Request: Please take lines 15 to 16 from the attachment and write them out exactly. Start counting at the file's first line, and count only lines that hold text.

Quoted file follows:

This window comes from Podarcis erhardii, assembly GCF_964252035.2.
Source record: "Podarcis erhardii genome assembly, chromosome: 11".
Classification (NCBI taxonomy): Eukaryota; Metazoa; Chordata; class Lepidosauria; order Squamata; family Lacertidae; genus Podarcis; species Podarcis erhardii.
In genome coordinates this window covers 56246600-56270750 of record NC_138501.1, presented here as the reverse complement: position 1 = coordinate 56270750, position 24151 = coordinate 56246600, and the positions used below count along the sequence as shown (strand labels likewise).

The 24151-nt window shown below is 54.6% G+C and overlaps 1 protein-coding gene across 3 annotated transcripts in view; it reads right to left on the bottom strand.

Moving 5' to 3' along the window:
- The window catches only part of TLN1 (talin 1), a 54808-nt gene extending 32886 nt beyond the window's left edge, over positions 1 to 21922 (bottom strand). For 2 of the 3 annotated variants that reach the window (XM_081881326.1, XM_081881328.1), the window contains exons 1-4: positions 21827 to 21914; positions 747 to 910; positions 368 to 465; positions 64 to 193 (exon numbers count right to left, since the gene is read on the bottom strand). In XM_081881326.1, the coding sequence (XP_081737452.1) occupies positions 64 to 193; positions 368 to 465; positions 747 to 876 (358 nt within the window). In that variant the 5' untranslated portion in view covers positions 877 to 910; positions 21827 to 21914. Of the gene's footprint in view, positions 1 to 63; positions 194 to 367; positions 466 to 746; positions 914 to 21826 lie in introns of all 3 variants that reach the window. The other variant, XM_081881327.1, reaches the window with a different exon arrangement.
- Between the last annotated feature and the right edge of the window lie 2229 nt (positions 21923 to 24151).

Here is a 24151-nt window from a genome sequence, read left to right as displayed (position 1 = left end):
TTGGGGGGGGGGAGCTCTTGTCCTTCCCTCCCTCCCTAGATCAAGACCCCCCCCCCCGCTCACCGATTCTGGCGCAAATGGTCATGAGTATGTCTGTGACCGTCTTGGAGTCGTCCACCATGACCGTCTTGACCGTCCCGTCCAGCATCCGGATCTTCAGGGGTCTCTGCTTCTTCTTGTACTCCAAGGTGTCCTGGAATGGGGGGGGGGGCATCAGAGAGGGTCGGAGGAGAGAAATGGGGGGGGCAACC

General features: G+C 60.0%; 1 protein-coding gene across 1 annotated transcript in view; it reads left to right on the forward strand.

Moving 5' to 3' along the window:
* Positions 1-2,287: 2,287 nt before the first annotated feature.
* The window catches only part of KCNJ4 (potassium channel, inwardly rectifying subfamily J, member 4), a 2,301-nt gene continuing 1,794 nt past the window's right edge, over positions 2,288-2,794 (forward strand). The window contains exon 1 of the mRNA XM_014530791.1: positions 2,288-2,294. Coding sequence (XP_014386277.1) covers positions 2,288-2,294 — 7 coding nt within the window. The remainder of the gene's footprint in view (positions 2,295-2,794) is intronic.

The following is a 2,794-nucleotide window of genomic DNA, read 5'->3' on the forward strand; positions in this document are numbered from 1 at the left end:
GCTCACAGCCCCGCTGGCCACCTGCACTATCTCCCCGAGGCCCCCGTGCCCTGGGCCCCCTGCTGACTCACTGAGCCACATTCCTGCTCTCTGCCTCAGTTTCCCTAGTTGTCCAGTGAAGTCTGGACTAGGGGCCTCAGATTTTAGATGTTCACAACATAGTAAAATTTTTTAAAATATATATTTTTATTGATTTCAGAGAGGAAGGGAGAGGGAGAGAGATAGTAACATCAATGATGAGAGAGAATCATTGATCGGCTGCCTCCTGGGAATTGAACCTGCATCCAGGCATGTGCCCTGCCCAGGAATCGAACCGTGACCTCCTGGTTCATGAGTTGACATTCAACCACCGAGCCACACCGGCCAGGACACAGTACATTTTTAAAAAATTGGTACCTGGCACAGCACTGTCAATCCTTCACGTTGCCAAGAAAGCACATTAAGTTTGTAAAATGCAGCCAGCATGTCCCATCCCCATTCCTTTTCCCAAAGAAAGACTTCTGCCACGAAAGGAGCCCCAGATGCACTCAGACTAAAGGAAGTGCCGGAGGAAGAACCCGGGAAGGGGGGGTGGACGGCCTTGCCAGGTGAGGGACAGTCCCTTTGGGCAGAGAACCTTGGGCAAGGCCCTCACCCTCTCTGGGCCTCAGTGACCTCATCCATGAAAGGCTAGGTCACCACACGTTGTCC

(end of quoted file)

The following is a 2,794-nucleotide window of genomic DNA, read 5'->3' on the forward strand; positions in this document are numbered from 1 at the left end:
GCTCACAGCCCCGCTGGCCACCTGCACTATCTCCCCGAGGCCCCCGTGCCCTGGGCCCCCTGCTGACTCACTGAGCCACATTCCTGCTCTCTGCCTCAGTTTCCCTAGTTGTCCAGTGAAGTCTGGACTAGGGGCCTCAGATTTTAGATGTTCACAACATAGTAAAATTTTTTAAAATATATATTTTTATTGATTTCAGAGAGGAAGGGAGAGGGAGAGAGATAGTAACATCAATGATGAGAGAGAATCATTGATCGGCTGCCTCCTGGGAATTGAACCTGCATCCAGGCATGTGCCCTGCCCAGGAATCGAACCGTGACCTCCTGGTTCATGAGTTGACATTCAACCACCGAGCCACACCGGCCAGGACACAGTACATTTTTAAAAAATTGGTACCTGGCACAGCACTGTCAATCCTTCACGTTGCCAAGAAAGCACATTAAGTTTGTAAAATGCAGCCAGCATGTCCCATCCCCATTCCTTTTCCCAAAGAAAGACTTCTGCCACGAAAGGAGCCCCAGATGCACTCAGACTAAAGGAAGTGCCGGAGGAAGAACCCGGGAAGGGGGGGTGGACGGCCTTGCCAGGTGAGGGACAGTCCCTTTGGGCAGAGAACCTTGGGCAAGGCCCTCACCCTCTCTGGGCCTCAGTGACCTCATCCATGAAAGGCTAGGTCACCACACGTTGTCC